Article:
It's not to say stress can't cause this, and grad school is stressful. But so is life, frequently, so if you're having a disordered response to high stress you should probably address it so you've got tools for dealing with the next hard thing. And you also need to rule out the sort of physical ailments that can screw with your neurobiology.
posted by Lyn Never at 12:36 PM on March 15 [2 favorites]


I've been there - for me it has been because of stress and also feeling like other things in life are out of my control. I too am totally embarrassed about feeling this way for the reasons you mentioned. You asked for encouragement - I used to feel like this most of the time and now rarely/never. So that's good!

Things that helped for me:
1. Doing athletic activities that require me to fuel my body. Not just "working out" but more goal-oriented, fun exercise like bike commuting or skiing. I didn't consider myself athletic so this was not something I ever thought I would do. But I notice it makes me feel grateful for my body and makes me eat more naturally and intuitively.
2. Getting more involved with food and ingredients. For example, trying to recreate something really amazing I tasted in another country. Buying a new vegetable and learning how to prepare it. Thinking about food as an experience. Having a standard set of breakfasts I look forward to every morning and enjoy with a good book & coffee.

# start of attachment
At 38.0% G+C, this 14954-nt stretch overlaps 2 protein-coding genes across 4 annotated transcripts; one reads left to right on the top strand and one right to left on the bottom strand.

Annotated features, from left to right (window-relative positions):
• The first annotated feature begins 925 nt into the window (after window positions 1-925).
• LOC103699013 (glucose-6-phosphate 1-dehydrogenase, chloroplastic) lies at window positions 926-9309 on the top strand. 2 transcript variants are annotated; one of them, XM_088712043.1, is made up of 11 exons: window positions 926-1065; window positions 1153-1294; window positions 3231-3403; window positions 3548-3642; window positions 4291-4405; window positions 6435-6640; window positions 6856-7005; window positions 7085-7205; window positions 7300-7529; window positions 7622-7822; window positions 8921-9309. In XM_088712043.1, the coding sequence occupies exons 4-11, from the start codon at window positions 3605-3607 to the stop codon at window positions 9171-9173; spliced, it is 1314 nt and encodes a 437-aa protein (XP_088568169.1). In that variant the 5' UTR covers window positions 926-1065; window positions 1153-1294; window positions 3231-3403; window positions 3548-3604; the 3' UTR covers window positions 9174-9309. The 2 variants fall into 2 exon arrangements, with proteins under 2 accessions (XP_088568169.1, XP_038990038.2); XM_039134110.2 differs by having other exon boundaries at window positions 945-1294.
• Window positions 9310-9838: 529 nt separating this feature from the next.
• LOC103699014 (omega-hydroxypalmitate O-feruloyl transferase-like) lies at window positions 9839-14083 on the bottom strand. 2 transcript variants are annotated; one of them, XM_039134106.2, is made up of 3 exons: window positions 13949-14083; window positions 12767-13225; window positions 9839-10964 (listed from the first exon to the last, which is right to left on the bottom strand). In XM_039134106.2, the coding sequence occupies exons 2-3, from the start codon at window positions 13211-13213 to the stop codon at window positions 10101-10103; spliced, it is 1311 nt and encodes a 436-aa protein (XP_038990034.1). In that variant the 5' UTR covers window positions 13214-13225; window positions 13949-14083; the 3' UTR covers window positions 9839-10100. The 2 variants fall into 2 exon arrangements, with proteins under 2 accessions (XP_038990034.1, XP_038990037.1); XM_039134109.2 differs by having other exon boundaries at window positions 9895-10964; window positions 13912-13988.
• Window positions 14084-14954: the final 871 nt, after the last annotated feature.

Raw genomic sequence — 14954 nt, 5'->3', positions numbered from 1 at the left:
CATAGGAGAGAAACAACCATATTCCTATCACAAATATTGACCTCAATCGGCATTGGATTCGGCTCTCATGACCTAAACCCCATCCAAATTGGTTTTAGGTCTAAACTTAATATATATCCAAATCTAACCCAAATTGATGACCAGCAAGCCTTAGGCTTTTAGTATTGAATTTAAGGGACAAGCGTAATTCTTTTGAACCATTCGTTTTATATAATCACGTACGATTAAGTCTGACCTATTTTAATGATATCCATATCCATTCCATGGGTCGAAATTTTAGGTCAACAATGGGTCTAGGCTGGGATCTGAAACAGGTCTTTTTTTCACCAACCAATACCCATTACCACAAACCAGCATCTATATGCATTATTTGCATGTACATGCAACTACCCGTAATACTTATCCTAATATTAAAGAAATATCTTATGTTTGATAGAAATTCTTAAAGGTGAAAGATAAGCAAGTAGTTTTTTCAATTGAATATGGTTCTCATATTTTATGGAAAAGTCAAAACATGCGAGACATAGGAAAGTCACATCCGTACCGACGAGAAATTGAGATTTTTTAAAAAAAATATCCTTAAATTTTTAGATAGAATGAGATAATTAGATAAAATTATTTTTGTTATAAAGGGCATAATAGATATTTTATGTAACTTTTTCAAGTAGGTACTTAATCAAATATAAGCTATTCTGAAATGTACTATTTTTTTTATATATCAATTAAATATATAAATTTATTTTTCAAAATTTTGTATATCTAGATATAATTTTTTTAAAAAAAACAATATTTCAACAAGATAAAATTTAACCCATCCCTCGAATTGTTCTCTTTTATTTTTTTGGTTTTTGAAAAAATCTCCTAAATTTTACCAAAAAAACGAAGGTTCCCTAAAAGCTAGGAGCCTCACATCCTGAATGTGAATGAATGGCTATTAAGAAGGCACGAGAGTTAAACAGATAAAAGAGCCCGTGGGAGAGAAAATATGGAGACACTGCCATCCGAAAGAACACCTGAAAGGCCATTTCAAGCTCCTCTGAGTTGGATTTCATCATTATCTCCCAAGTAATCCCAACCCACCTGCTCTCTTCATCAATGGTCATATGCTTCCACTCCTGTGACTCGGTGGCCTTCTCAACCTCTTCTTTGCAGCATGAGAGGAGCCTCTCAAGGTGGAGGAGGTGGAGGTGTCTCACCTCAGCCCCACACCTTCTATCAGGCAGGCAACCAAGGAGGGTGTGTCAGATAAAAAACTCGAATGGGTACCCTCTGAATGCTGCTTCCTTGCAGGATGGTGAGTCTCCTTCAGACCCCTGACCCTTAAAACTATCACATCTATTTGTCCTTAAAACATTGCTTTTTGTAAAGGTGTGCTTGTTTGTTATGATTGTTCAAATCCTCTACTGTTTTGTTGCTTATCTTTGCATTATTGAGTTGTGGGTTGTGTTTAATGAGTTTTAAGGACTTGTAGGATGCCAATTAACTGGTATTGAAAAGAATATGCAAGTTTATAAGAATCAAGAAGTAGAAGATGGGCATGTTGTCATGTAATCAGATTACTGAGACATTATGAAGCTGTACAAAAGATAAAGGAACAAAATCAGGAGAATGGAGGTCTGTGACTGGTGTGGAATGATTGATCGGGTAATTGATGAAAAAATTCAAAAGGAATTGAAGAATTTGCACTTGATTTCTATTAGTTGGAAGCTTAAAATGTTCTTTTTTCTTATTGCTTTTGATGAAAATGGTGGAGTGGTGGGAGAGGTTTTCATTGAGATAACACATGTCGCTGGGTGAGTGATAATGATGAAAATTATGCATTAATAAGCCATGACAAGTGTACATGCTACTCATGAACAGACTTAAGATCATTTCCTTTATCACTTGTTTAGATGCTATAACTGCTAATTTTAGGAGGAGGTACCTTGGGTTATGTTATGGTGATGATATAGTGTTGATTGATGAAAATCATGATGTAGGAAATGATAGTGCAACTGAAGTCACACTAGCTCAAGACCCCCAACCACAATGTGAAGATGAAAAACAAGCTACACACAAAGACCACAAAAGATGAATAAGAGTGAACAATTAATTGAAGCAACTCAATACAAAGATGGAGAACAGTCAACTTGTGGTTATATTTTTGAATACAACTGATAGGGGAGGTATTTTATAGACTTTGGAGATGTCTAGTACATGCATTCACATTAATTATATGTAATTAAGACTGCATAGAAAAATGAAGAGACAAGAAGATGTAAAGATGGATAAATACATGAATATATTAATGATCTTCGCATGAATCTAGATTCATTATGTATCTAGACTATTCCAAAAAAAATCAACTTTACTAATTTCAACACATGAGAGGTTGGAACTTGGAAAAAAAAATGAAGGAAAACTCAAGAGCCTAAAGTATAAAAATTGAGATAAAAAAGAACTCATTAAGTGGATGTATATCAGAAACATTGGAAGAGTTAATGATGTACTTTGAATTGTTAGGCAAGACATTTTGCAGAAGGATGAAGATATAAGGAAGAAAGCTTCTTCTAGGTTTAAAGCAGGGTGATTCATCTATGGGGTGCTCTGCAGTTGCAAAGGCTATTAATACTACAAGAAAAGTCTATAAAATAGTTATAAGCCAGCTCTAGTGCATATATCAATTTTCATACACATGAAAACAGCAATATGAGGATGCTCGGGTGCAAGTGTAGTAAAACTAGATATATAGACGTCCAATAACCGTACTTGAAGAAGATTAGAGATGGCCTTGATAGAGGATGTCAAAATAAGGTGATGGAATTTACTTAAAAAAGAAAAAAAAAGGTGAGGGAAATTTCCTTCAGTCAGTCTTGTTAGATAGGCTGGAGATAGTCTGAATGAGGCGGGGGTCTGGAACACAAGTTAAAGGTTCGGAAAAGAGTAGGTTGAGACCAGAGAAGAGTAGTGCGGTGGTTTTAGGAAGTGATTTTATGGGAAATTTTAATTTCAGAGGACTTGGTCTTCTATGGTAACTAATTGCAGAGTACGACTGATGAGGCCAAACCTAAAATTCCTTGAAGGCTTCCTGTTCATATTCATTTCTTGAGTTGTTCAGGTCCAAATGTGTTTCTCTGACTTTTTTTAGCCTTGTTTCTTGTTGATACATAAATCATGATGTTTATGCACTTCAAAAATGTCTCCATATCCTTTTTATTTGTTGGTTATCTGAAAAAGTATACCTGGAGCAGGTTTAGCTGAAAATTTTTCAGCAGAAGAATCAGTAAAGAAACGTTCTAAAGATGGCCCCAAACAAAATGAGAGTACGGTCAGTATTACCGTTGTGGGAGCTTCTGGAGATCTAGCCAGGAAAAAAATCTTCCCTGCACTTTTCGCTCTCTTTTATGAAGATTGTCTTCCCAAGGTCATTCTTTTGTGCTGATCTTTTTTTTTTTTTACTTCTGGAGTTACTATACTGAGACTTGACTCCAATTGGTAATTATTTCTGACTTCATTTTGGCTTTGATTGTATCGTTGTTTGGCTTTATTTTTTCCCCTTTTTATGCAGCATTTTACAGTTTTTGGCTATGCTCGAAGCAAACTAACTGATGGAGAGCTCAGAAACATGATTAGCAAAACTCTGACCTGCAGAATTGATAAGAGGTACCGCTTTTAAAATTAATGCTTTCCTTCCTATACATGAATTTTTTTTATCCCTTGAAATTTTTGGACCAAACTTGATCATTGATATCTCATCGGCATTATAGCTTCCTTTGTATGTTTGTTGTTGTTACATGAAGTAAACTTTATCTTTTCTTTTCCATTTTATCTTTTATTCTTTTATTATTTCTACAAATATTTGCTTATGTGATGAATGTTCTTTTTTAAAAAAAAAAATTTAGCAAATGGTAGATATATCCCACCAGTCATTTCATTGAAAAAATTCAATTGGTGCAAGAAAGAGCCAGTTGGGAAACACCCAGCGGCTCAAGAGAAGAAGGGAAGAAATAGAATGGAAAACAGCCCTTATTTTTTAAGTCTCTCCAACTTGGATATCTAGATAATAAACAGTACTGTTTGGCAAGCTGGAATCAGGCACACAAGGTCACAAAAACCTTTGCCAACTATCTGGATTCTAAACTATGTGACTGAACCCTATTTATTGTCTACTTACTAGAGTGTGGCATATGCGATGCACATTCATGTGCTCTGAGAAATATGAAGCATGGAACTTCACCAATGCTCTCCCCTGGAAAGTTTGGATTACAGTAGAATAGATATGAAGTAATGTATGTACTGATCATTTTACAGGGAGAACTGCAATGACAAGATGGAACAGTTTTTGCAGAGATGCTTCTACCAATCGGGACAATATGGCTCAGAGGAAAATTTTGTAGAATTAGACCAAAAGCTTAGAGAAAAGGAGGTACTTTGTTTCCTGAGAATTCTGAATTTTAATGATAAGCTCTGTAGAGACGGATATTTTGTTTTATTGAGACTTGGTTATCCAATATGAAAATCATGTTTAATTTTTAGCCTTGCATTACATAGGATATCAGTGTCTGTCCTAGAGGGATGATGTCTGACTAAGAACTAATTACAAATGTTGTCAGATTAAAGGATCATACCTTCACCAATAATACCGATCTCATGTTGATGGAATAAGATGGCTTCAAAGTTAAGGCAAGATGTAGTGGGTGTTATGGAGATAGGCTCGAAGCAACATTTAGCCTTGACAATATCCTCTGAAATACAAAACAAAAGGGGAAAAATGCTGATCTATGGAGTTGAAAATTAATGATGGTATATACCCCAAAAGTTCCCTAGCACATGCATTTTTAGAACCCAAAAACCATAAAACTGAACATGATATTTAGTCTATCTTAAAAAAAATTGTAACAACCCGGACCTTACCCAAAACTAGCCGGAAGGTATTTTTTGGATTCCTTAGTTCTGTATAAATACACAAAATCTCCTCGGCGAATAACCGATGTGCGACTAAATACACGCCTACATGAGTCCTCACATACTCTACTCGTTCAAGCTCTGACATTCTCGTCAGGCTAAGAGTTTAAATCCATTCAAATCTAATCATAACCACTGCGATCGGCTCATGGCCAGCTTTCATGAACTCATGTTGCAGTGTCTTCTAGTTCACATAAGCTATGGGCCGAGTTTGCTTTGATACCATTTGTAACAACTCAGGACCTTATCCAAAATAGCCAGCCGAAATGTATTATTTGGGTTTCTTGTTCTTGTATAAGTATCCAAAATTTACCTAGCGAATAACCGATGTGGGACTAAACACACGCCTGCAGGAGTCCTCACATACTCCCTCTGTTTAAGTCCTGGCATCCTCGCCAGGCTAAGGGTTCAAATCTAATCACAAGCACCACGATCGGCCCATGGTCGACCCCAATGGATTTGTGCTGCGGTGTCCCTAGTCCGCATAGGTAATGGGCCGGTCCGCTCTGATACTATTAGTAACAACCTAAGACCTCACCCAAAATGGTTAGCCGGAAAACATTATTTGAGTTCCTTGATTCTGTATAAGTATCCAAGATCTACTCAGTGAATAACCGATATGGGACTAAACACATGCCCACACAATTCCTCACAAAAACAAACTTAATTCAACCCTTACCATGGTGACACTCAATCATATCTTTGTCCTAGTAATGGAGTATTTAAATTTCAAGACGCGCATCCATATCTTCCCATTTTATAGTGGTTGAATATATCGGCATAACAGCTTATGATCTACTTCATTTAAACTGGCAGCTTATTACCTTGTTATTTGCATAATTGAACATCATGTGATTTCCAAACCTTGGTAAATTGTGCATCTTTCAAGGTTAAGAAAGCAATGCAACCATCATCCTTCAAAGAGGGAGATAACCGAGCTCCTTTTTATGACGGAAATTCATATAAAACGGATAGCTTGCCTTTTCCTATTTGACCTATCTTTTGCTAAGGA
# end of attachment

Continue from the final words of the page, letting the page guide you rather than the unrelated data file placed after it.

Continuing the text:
3. Enjoying food with my significant other / living with him. You also noted that some of your healthier times involved eating with others. Though I realize this part of my life also coincides with my life stabilizing in general, so that may be part of the explanation.
4. Getting rid of clothes that are vaguely uncomfortable unless I'm on the skinny end of my normal. There were just some clothes that always gave me that irrational chubby feeling. Gone.
5. Pursuing things that take up more brainspace and challenge me. I want the rest of my life to be fun and engaging so I don't even have the bandwidth to think about things like this. Volunteering. Learning a new skill. Reading a book for fun.
posted by beyond_pink at 12:44 PM on March 15 [1 favorite]


Hi there! You are describing me all through college, and thereafter whenever I started getting a bit fearful or anxious about my life. Right down to the feeling like my body is a separate thing that I don't own, and depriving myself in other arenas as well.